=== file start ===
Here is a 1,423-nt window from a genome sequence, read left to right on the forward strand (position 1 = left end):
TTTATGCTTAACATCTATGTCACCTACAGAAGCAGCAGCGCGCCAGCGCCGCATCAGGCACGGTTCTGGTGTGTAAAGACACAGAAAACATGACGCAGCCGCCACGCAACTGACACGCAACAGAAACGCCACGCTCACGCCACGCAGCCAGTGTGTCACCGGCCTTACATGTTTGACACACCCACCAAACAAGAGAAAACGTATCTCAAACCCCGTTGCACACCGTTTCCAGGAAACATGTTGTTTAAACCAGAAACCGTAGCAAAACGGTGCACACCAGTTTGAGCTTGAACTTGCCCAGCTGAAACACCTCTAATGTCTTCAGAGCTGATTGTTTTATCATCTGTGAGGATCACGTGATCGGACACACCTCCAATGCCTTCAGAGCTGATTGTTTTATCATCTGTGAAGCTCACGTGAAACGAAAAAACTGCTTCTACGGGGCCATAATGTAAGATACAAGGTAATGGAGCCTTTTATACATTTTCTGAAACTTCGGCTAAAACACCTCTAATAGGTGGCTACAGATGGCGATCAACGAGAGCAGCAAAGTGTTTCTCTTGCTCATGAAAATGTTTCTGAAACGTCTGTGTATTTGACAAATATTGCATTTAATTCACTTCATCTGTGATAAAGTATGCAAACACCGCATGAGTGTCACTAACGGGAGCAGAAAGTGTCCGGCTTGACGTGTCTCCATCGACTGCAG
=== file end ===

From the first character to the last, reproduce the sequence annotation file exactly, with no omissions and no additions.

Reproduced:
Here is a 1,423-nt window from a genome sequence, read left to right on the forward strand (position 1 = left end):
TTTATGCTTAACATCTATGTCACCTACAGAAGCAGCAGCGCGCCAGCGCCGCATCAGGCACGGTTCTGGTGTGTAAAGACACAGAAAACATGACGCAGCCGCCACGCAACTGACACGCAACAGAAACGCCACGCTCACGCCACGCAGCCAGTGTGTCACCGGCCTTACATGTTTGACACACCCACCAAACAAGAGAAAACGTATCTCAAACCCCGTTGCACACCGTTTCCAGGAAACATGTTGTTTAAACCAGAAACCGTAGCAAAACGGTGCACACCAGTTTGAGCTTGAACTTGCCCAGCTGAAACACCTCTAATGTCTTCAGAGCTGATTGTTTTATCATCTGTGAGGATCACGTGATCGGACACACCTCCAATGCCTTCAGAGCTGATTGTTTTATCATCTGTGAAGCTCACGTGAAACGAAAAAACTGCTTCTACGGGGCCATAATGTAAGATACAAGGTAATGGAGCCTTTTATACATTTTCTGAAACTTCGGCTAAAACACCTCTAATAGGTGGCTACAGATGGCGATCAACGAGAGCAGCAAAGTGTTTCTCTTGCTCATGAAAATGTTTCTGAAACGTCTGTGTATTTGACAAATATTGCATTTAATTCACTTCATCTGTGATAAAGTATGCAAACACCGCATGAGTGTCACTAACGGGAGCAGAAAGTGTCCGGCTTGACGTGTCTCCATCGACTGCAG